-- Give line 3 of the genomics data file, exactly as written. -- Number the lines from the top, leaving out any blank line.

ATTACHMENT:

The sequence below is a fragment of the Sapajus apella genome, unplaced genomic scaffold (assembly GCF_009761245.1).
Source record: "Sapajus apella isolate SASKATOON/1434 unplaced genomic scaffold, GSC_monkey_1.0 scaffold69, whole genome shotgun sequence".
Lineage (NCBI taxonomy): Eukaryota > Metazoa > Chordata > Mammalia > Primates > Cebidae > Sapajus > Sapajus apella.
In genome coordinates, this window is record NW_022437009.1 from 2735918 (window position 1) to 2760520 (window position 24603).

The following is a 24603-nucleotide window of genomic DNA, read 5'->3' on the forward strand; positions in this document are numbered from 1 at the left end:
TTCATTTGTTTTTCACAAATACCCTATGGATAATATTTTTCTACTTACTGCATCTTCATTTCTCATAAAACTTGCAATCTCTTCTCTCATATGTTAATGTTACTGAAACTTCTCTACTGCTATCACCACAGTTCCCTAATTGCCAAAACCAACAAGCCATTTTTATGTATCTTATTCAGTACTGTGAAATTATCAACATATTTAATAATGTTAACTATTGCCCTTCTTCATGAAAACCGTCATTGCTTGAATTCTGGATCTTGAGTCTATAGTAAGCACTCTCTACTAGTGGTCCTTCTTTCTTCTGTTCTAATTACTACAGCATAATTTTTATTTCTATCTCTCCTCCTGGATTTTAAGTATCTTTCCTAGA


Lineage (NCBI taxonomy): Eukaryota > Metazoa > Chordata > Mammalia > Primates > Cebidae > Sapajus > Sapajus apella.